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Idiosyncratic Patterns of Representational Similarity in Prefrontal Cortex Predict Attentional Performance


The efficiency of finding an object in a crowded environment depends largely on the similarity of nontargets to the search target. Models of attention theorize that the similarity is determined by representations stored within an "attentional template" held in working memory. However, the degree to which the contents of the attentional template are individually unique and where those idiosyncratic representations are encoded in the brain are unknown. We investigated this problem using representational similarity analysis of human fMRI data to measure the common and idiosyncratic representations of famous face morphs during an identity categorization task; data from the categorization task were then used to predict performance on a separate identity search task. We hypothesized that the idiosyncratic categorical representations of the continuous face morphs would predict their distractability when searching for each target identity. The results identified that patterns of activation in the lateral prefrontal cortex (LPFC) as well as in face-selective areas in the ventral temporal cortex were highly correlated with the patterns of behavioral categorization of face morphs and search performance that were common across subjects. However, the individually unique components of the categorization behavior were reliably decoded only in right LPFC. Moreover, the neural pattern in right LPFC successfully predicted idiosyncratic variability in search performance, such that reaction times were longer when distractors had a higher probability of being categorized as the target identity. These results suggest that the prefrontal cortex encodes individually unique components of categorical representations that are also present in attentional templates for target search.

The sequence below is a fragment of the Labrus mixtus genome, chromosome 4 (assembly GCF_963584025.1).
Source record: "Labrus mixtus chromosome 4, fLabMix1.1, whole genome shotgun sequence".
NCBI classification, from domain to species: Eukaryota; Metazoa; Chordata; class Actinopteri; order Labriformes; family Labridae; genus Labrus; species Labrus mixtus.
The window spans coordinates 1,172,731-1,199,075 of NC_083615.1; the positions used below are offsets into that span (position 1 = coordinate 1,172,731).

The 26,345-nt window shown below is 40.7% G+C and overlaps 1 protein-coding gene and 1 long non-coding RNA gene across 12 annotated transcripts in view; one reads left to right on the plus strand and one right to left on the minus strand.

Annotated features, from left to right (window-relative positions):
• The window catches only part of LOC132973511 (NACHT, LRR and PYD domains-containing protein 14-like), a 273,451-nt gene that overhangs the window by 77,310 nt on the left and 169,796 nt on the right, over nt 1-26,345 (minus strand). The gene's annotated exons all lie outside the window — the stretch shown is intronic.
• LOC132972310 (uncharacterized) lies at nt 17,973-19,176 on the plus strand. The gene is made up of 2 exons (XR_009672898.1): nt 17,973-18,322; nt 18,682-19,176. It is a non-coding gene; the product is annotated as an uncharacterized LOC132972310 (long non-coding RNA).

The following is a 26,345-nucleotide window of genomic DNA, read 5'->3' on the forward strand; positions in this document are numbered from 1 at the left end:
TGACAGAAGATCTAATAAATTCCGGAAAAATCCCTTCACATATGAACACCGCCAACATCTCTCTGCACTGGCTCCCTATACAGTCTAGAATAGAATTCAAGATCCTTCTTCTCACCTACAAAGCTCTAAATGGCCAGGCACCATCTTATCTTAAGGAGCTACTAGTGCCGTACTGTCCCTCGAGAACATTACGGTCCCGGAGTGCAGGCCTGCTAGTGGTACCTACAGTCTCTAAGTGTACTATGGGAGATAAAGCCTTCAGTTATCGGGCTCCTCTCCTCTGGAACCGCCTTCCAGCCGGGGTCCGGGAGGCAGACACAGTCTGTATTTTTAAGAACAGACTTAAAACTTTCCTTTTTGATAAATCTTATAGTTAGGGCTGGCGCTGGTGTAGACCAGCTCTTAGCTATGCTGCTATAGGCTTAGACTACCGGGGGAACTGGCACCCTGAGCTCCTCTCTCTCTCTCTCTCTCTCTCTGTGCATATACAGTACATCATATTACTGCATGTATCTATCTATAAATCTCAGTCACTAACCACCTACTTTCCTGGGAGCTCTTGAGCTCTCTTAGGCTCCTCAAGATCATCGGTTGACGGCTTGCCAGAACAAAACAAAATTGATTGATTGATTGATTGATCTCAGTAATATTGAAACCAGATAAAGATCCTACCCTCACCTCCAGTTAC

Significance statement

Everyone's perception of the world is uniquely shaped by personal experiences and preferences. Using functional MRI, we show that individual differences in the categorization of face morphs between two identities could be decoded from the prefrontal cortex and the ventral temporal cortex. Moreover, the individually unique representations in prefrontal cortex predicted idiosyncratic variability in attentional performance when looking for each identity in the "crowd" of another morphed face in a separate search task. Our results reveal that the representation of task-related information in prefrontal cortex is individually unique and preserved across categorization and search performance. This demonstrates the possibility of predicting individual behaviors across tasks with patterns of brain activity.

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